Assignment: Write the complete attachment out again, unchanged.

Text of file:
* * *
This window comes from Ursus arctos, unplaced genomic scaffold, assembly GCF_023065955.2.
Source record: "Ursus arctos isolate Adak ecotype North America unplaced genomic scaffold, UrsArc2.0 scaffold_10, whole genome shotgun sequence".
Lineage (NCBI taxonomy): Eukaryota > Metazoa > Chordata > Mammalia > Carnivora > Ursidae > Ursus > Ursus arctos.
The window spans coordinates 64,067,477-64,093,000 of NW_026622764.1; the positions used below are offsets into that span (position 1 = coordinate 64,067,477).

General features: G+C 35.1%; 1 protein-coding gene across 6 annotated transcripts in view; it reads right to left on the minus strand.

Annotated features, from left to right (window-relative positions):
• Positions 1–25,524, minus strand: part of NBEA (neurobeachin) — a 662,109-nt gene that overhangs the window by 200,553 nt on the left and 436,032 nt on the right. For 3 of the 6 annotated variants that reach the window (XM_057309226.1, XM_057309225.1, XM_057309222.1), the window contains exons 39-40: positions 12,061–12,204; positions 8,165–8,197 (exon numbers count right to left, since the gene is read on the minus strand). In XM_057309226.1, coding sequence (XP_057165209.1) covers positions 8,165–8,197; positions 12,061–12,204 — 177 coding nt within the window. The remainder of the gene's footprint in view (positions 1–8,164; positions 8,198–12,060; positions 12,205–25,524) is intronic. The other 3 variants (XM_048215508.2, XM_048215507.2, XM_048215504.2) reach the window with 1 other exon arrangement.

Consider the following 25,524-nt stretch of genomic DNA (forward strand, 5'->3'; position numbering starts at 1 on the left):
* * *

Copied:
This window comes from Ursus arctos, unplaced genomic scaffold, assembly GCF_023065955.2.
Source record: "Ursus arctos isolate Adak ecotype North America unplaced genomic scaffold, UrsArc2.0 scaffold_10, whole genome shotgun sequence".
Lineage (NCBI taxonomy): Eukaryota > Metazoa > Chordata > Mammalia > Carnivora > Ursidae > Ursus > Ursus arctos.
The window spans coordinates 64,067,477-64,093,000 of NW_026622764.1; the positions used below are offsets into that span (position 1 = coordinate 64,067,477).

General features: G+C 35.1%; 1 protein-coding gene across 6 annotated transcripts in view; it reads right to left on the minus strand.

Annotated features, from left to right (window-relative positions):
• Positions 1–25,524, minus strand: part of NBEA (neurobeachin) — a 662,109-nt gene that overhangs the window by 200,553 nt on the left and 436,032 nt on the right. For 3 of the 6 annotated variants that reach the window (XM_057309226.1, XM_057309225.1, XM_057309222.1), the window contains exons 39-40: positions 12,061–12,204; positions 8,165–8,197 (exon numbers count right to left, since the gene is read on the minus strand). In XM_057309226.1, coding sequence (XP_057165209.1) covers positions 8,165–8,197; positions 12,061–12,204 — 177 coding nt within the window. The remainder of the gene's footprint in view (positions 1–8,164; positions 8,198–12,060; positions 12,205–25,524) is intronic. The other 3 variants (XM_048215508.2, XM_048215507.2, XM_048215504.2) reach the window with 1 other exon arrangement.

Consider the following 25,524-nt stretch of genomic DNA (forward strand, 5'->3'; position numbering starts at 1 on the left):